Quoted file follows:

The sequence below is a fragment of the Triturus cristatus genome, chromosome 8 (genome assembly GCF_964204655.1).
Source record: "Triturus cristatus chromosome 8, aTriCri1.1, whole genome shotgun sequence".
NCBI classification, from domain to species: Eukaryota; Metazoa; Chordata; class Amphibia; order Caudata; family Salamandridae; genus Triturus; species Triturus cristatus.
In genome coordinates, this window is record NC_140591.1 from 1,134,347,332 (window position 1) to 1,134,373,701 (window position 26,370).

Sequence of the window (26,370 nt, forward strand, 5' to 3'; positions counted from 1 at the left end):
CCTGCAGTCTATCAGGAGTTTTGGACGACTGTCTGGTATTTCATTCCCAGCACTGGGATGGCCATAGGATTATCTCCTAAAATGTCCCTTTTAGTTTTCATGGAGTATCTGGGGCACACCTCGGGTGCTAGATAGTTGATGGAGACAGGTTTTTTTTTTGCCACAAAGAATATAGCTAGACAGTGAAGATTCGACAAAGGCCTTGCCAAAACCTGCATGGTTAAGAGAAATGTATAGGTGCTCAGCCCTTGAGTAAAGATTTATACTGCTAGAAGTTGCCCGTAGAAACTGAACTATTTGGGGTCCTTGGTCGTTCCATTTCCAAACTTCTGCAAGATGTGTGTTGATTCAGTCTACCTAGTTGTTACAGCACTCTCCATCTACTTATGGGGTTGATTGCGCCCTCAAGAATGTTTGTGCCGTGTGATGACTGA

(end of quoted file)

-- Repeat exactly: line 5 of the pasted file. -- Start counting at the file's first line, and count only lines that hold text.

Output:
Sequence of the window (26,370 nt, forward strand, 5' to 3'; positions counted from 1 at the left end):